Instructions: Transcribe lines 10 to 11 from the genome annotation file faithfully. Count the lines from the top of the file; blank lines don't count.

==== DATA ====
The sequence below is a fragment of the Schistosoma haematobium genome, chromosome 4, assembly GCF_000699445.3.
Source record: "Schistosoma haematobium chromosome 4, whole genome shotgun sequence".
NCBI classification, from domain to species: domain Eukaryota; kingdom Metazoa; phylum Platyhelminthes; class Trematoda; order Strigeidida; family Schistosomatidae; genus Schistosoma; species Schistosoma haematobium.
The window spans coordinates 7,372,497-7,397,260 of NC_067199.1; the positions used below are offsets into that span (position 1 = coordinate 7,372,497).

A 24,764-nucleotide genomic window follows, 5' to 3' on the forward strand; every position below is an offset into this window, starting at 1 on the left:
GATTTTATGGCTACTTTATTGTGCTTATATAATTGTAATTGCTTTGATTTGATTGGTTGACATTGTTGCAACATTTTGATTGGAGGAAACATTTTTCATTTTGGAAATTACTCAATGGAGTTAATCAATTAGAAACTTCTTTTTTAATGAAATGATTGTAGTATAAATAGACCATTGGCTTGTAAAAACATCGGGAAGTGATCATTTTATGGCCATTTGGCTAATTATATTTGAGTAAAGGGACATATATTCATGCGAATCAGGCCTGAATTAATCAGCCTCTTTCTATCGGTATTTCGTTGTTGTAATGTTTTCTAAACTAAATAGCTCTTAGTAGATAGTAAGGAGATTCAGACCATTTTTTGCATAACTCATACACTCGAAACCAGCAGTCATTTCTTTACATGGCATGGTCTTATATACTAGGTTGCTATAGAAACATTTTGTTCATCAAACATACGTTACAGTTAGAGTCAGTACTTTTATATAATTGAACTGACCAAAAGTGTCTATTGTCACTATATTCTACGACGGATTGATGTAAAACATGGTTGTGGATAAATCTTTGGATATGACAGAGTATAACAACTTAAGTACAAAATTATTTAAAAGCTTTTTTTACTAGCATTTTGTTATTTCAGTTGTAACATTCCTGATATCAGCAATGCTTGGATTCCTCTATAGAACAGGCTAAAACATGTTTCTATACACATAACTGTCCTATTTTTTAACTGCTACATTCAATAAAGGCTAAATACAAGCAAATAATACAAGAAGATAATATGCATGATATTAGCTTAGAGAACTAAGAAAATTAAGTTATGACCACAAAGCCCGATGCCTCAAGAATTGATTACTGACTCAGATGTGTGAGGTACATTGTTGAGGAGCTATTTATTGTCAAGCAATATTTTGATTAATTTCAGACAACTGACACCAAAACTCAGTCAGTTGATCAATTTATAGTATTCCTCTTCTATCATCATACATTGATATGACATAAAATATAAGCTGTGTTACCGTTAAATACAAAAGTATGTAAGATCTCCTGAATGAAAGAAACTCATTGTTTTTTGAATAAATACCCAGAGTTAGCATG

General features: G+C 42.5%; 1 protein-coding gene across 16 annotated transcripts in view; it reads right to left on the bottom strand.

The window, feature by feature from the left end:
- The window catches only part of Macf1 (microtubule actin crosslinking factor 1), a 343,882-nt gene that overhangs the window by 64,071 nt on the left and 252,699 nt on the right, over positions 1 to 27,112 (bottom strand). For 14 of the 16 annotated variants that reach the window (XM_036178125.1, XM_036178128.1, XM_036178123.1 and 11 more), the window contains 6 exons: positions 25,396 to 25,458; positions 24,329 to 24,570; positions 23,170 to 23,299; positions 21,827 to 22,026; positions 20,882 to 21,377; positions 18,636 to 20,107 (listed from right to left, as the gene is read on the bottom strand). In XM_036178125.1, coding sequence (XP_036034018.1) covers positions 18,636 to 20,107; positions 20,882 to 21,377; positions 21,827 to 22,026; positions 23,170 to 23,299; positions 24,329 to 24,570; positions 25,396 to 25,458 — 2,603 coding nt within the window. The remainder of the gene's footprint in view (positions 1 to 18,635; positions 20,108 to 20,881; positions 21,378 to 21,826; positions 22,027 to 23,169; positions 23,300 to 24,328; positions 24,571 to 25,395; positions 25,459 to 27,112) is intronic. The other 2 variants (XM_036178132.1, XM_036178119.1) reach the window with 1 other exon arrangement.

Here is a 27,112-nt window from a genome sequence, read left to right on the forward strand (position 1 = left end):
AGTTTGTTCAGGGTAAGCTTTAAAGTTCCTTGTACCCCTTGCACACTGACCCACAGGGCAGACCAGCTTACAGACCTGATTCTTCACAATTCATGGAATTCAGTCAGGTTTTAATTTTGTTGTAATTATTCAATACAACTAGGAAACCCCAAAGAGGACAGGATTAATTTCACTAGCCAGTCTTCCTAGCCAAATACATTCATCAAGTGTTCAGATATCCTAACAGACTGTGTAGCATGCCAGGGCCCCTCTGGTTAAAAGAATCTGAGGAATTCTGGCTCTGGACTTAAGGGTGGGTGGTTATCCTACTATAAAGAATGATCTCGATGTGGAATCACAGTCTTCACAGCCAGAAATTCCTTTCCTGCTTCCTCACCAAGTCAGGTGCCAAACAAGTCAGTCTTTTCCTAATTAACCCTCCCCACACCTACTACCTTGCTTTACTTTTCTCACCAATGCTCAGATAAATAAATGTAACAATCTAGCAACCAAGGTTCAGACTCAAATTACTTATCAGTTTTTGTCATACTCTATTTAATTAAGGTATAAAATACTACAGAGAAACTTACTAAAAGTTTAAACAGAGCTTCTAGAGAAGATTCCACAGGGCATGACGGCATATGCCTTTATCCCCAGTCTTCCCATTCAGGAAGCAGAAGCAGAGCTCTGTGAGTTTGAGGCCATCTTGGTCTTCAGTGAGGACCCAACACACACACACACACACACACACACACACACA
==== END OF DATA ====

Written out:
Here is a 27,112-nt window from a genome sequence, read left to right on the forward strand (position 1 = left end):
AGTTTGTTCAGGGTAAGCTTTAAAGTTCCTTGTACCCCTTGCACACTGACCCACAGGGCAGACCAGCTTACAGACCTGATTCTTCACAATTCATGGAATTCAGTCAGGTTTTAATTTTGTTGTAATTATTCAATACAACTAGGAAACCCCAAAGAGGACAGGATTAATTTCACTAGCCAGTCTTCCTAGCCAAATACATTCATCAAGTGTTCAGATATCCTAACAGACTGTGTAGCATGCCAGGGCCCCTCTGGTTAAAAGAATCTGAGGAATTCTGGCTCTGGACTTAAGGGTGGGTGGTTATCCTACTATAAAGAATGATCTCGATGTGGAATCACAGTCTTCACAGCCAGAAATTCCTTTCCTGCTTCCTCACCAAGTCAGGTGCCAAACAAGTCAGTCTTTTCCTAATTAACCCTCCCCACACCTACTACCTTGCTTTACTTTTCTCACCAATGCTCAGATAAATAAATGTAACAATCTAGCAACCAAGGTTCAGACTCAAATTACTTATCAGTTTTTGTCATACTCTATTTAATTAAGGTATAAAATACTACAGAGAAACTTACTAAAAGTTTAAACAGAGCTTCTAGAGAAGATTCCACAGGGCATGACGGCATATGCCTTTATCCCCAGTCTTCCCATTCAGGAAGCAGAAGCAGAGCTCTGTGAGTTTGAGGCCATCTTGGTCTTCAGTGAGGACCCAACACACACACACACACACACACACACACACACA